As reported in the court decision, this federal employee retired in 1999 on a full annuity. Although married at the time, Mr. Schumacher (for simplicity, “Mr. S”) did not elect a survivor annuity. Some eight years later, Mr. S was widowed. He remarried a few years later and at that time elected the maximum survivor annuity for his second wife. OPM sent Mr. S an explanation that by electing a full annuity, his monthly annuity would be actuarially reduced so that he would make up the cost that he would have incurred had he elected the full survivor annuity when he first retired in 1999. OPM warned Mr. S that this reduction would be “permanent even if the marriage ends.” (Opinion pp. 1-2) OPM further explained that Mr. S could elect reduced survivor benefits. Mr. S stayed the course and the full survivor annuity election kicked in.
Sure enough the marriage ended the next year. Mr. S got in touch with OPM seeking to undo the actuarial adjustment notwithstanding that OPM had warned him he could not go back once the survivor annuity kicked in the previous year. After some back and forth, Mr. S maintained that he never received that original OPM notice explaining the permanent nature of his previous election and that had he received it he would have NOT elected the full survivor annuity. (p. 3)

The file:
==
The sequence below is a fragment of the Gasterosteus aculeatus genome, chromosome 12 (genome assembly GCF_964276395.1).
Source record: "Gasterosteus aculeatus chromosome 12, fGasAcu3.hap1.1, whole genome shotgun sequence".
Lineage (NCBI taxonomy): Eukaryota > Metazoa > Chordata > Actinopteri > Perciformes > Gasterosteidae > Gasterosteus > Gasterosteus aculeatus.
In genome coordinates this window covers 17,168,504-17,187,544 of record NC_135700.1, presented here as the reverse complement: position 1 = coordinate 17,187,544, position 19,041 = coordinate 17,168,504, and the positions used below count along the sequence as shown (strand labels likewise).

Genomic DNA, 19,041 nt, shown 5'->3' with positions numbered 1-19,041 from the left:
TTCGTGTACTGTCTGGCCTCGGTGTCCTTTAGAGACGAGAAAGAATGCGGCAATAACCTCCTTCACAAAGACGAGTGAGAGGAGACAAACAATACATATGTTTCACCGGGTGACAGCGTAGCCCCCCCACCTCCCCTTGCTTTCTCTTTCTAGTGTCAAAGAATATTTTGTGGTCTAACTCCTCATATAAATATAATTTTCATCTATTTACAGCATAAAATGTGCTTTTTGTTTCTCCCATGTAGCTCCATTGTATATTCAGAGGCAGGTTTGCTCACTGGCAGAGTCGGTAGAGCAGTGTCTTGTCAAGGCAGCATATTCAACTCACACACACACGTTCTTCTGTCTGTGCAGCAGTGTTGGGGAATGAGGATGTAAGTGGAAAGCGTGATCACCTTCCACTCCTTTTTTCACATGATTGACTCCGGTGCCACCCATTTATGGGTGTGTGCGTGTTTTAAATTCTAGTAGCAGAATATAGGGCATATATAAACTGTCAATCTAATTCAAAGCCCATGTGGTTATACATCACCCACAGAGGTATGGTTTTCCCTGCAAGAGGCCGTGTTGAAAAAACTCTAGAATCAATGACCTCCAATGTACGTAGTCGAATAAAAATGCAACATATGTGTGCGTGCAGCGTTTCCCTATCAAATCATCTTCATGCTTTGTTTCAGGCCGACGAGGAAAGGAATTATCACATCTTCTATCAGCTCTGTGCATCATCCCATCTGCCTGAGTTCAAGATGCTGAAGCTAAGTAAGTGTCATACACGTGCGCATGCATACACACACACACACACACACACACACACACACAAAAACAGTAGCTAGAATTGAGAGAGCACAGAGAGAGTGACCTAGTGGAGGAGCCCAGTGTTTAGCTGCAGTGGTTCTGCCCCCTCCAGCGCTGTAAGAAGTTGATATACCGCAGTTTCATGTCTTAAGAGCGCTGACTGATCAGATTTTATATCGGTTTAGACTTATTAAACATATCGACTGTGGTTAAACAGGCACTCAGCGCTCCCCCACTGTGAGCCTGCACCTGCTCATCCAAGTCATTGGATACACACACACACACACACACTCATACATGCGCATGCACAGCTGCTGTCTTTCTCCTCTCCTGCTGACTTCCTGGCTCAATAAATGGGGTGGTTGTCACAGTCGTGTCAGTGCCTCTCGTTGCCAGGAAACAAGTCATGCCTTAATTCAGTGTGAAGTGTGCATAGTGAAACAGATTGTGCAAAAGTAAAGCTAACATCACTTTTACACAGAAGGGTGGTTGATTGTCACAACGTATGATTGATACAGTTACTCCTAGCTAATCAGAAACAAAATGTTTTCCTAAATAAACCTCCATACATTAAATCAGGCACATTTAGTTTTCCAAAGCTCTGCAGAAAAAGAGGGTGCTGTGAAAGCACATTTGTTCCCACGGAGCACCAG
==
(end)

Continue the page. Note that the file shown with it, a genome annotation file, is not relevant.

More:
OPM denied the request to stop the actuarial reduction and told him he had thirty days to request reconsideration. Mr. S waited a few months past the thirty-day deadline and requested reconsideration. Predictably, OPM rejected the request as untimely. On appeal to the Merit Systems Protection Board, Mr. S explained that he never got the initial OPM notice, that had he received it he would have cancelled the election, and indicated that he missed the deadline for requesting reconsideration because he “put the letter in [his] file and forgot about it.” (p. 3)
He also argued it was unfair to enforce the 30-day deadline because “OPM had taken so long to respond to his earlier requests.” (p. 4)
After the Board backed OPM’s decision, Mr. S went to the appeals court. Not too surprisingly the court points out that Mr. S admitted his request for reconsideration missed the deadline that he agreed had been clearly stated in OPM’s denial notice. Not persuaded by Mr. S’ arguments, the court found his request for reconsideration “was untimely because he put the letter in his file and forgot about it.” (p. 5) Ouch!